Right now, Walmart Inc. is working to hire an additional 150,000 temporary workers while simultaneously preparing its stores’ parking lots to become coronavirus testing sites in the midst of the quickly-progressing pandemic.
“Everything is ready to go,” said executive vice president of corporate affairs, Dan Bartlett. “We have the tents. It should be up and running soon.”
The company has already begun testing around Chicago, with a priority of testing health care workers and emergency responders. These efforts are in collaboration with drugstore chain Walgreens Boots Alliance and other medical officials.
Most of the new employees will work in stores, and many of them are expected to become permanent staff after the outbreak subsides. Walmart has been working with restaurant and hospitality companies to hire workers who may be experiencing furloughs and layoffs.
The hiring announcement was first released soon after Amazon said it would be hiring 100,000 delivery and warehouse workers in order to meet heavier online shopping demands.
Walmart has been experiencing traffic surges lately that it has only ever experienced during holiday peaks. The company is now working on ”catching its breath,” said Bartlett, while its grocery pickup requests have been “slammed.” Although the initial high demand that was emptying store shelves was for paper products and bottled water, the focus is now on food and groceries.
“We’re trying to find where the new normal is,” Bartlett explained. “We’re not sure we’ve hit it yet.”
As U.S. unemployment benefit filings are expected to surge to new records (as high as 3 million, according to Bank of America), Walmart is not expecting any shortage of qualified applicants. The new hires will be divided across Walmart’s 4,750 American stores as well as throughout its 150 distribution centers.
In addition, Walmart, which employs 1.5 million people across the country, said it would pay cash bonuses totaling $550 million to its hour workers.The company plans to pay a $300 cash bonus to its full-time hourly workers and $150 to its part-timers. It will also be accelerating first-quarter bonuses.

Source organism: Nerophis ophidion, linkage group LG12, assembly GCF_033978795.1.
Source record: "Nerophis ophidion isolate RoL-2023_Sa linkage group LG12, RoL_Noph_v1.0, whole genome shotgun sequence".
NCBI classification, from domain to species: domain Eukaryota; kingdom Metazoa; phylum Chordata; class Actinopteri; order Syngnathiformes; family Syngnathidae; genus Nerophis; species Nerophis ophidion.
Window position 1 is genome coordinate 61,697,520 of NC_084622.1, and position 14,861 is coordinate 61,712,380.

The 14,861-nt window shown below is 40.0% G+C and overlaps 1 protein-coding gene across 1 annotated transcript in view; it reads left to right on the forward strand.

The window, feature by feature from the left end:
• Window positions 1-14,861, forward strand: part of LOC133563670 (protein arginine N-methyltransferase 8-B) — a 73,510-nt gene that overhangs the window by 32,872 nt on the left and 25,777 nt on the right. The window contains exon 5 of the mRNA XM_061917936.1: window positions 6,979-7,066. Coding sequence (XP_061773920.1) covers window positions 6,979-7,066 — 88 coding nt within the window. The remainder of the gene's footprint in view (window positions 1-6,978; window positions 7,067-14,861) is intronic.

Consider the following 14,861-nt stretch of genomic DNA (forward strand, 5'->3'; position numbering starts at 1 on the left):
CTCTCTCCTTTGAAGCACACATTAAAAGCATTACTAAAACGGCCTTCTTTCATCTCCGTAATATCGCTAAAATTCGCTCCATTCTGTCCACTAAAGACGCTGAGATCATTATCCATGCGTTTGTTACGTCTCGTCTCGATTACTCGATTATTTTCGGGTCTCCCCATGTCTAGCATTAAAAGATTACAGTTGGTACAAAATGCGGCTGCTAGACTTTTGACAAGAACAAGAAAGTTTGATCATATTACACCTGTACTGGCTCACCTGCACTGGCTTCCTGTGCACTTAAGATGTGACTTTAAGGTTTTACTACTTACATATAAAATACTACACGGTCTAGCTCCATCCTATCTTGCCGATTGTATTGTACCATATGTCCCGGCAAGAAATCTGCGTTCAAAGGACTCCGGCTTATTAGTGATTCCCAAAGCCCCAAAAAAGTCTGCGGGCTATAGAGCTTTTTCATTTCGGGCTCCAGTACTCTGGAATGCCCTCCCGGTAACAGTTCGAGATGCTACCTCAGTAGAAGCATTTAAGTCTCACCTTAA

Target Corp. is also boosting its wages, raising them by $2 an hour for its store and distribution center workers until May 2nd. Target will also be giving special bonuses to around 20,000 of its hourly managers and will provide paid leave of up to 30 days for its older and pregnant workers. According to Target, these efforts total about $300 million.
Bartlett says that at Walmart, most of the new workers will either staff the company’s distribution center or work at online fulfillment centers, not necessarily making up for in-store workers unable to appear at work. “It’s not so much about filling a gap, but there is just so much demand,” Bartlett said.
Walmart will give every American hourly worker employed by March 1st a special bonus, with payments expected by April 2nd.
“We felt this was a moment [in which] they needed to be provided some extra merit pay,” Bartlett said. “They are doing herculean work in our stores–serving our customers in, frankly, a tense environment.”
In regards to coronavirus testing, federal and state health officials are initially administering tests while Walmart staffers will observe. Soon, the company’s pharmacies will be able to carry out swab tests, but will not handle the data of patients.
“We don’t want people coming off the street and thinking they can get a test,” said Bartlett “It will be an orderly process.”
Walmart does not plan to shut down any of its U.S. stores, unlike many other department stores. According to Bartlett, Walmart’s leaders in the U.S. are looking to their counterparts overseas. Out of China’s 400 Walmart stores, “maybe two” had to be closed during the beginning of the COVID-19 outbreak. Still, most reduced hours of operation.
The company’s efforts may be impressive, but some labor advocates are critical of the expectations of these workers.
“The expansion of Walmart’s workforce by hiring temporary employees is nothing to celebrate,” said Melissa Love, a Walmart employee and member of United for Respect, a labor advocacy group. “This is a slap in the face: In the midst of a crisis, while associates like me are going above and beyond the call of duty to serve our customers, Walmart is bringing in an army of new hires to do our jobs, and we can’t even get enough hours.”